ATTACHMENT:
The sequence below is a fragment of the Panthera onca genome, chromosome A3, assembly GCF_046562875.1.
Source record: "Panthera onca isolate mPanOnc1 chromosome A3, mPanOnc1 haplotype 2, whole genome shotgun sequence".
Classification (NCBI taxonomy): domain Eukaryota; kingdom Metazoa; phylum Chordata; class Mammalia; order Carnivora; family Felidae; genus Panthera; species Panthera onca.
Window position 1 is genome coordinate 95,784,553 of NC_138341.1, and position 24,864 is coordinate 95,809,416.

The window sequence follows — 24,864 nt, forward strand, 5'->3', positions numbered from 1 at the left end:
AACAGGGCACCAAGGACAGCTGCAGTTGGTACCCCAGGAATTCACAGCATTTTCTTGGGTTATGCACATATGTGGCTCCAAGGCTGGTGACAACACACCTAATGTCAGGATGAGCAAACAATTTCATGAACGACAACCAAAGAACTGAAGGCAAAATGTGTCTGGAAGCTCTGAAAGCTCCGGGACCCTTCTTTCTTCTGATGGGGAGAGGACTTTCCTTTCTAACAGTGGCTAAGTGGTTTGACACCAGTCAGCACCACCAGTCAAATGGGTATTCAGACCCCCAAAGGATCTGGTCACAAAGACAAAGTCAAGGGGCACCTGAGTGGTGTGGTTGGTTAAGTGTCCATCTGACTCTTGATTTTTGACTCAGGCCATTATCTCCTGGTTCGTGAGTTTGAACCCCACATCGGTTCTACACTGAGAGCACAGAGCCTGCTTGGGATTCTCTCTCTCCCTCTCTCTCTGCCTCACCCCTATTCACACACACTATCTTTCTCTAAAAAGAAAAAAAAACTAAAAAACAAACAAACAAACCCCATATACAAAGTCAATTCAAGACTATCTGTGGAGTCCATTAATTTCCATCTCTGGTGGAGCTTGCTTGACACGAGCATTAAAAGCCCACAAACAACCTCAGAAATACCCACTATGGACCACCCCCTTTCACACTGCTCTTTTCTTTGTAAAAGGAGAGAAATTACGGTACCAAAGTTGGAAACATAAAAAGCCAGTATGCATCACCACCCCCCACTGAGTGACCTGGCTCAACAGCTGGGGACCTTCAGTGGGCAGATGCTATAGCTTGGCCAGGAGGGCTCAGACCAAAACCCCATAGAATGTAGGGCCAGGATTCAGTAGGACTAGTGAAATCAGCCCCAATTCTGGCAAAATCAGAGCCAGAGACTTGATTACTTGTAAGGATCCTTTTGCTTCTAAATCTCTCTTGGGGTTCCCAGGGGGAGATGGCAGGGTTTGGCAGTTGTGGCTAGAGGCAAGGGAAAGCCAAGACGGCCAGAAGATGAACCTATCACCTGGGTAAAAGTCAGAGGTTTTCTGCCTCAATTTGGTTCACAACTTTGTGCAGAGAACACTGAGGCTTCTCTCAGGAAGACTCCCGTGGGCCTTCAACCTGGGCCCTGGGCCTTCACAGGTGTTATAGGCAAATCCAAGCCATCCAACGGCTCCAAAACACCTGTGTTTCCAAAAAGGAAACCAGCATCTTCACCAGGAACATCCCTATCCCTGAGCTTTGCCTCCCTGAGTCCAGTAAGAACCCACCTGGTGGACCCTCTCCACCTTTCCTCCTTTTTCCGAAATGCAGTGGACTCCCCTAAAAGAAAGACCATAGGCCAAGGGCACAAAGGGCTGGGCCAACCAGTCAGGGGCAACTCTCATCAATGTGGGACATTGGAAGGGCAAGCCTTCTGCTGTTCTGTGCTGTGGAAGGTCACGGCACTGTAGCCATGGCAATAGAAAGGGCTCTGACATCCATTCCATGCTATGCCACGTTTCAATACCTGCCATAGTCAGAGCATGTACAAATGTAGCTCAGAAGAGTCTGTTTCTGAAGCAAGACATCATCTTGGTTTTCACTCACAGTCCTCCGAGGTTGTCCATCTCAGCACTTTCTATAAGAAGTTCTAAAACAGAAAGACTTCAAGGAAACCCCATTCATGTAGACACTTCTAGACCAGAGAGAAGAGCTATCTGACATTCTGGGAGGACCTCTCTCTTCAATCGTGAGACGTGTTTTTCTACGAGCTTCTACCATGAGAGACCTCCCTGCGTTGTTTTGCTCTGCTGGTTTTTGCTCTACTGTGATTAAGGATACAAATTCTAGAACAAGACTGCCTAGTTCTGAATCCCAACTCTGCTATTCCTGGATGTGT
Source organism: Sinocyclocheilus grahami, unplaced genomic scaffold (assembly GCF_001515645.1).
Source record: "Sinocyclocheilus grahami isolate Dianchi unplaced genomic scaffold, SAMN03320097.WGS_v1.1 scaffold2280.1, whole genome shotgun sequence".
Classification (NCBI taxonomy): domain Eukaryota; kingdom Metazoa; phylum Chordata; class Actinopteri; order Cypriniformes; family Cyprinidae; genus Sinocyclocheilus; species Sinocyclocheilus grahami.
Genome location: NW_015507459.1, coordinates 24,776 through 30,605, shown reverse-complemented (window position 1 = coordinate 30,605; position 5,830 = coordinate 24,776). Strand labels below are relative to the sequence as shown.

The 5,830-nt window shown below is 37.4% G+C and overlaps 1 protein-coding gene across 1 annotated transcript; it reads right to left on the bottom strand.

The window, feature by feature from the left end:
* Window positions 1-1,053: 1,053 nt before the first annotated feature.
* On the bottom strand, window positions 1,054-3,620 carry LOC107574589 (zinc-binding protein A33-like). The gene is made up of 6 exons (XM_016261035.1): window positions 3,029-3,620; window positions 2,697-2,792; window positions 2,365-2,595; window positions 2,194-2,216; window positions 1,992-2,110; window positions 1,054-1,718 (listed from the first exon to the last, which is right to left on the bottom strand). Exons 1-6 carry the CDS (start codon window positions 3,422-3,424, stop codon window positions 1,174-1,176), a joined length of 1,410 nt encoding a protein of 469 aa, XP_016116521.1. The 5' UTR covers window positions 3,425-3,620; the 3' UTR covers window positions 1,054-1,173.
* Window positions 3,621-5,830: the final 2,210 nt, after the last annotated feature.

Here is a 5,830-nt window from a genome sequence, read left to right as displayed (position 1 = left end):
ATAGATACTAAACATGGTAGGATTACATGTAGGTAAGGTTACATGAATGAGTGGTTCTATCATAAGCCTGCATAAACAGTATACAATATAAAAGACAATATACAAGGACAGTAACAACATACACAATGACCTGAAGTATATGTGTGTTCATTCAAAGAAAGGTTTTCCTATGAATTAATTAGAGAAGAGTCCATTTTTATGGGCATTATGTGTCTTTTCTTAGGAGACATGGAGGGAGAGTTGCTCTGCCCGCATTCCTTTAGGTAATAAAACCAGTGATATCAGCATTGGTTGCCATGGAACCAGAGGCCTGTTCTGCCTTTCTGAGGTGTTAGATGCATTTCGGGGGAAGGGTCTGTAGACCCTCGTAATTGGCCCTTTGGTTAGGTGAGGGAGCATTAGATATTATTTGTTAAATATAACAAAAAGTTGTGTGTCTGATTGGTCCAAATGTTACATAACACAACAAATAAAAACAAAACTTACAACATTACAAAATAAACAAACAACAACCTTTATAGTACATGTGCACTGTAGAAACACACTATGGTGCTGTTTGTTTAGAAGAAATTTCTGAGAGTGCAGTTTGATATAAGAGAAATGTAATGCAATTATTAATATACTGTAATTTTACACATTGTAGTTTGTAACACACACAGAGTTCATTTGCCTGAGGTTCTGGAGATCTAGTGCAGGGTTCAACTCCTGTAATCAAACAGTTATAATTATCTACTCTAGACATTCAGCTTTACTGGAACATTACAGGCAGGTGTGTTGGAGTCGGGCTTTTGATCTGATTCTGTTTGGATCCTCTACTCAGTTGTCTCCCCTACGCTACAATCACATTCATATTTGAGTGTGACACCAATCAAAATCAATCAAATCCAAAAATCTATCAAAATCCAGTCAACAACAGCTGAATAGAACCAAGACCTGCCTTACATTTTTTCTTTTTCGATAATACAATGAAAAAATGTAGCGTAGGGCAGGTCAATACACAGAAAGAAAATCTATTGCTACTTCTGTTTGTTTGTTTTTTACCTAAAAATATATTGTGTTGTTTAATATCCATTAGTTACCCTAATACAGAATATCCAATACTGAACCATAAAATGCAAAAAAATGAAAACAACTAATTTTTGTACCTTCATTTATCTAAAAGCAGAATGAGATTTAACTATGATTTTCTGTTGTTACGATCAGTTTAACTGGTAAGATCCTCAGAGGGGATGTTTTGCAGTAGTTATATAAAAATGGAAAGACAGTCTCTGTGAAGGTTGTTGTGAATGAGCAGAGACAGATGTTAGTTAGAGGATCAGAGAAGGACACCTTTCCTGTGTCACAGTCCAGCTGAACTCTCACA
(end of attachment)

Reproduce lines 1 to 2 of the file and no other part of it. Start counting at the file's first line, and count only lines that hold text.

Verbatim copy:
The sequence below is a fragment of the Panthera onca genome, chromosome A3, assembly GCF_046562875.1.
Source record: "Panthera onca isolate mPanOnc1 chromosome A3, mPanOnc1 haplotype 2, whole genome shotgun sequence".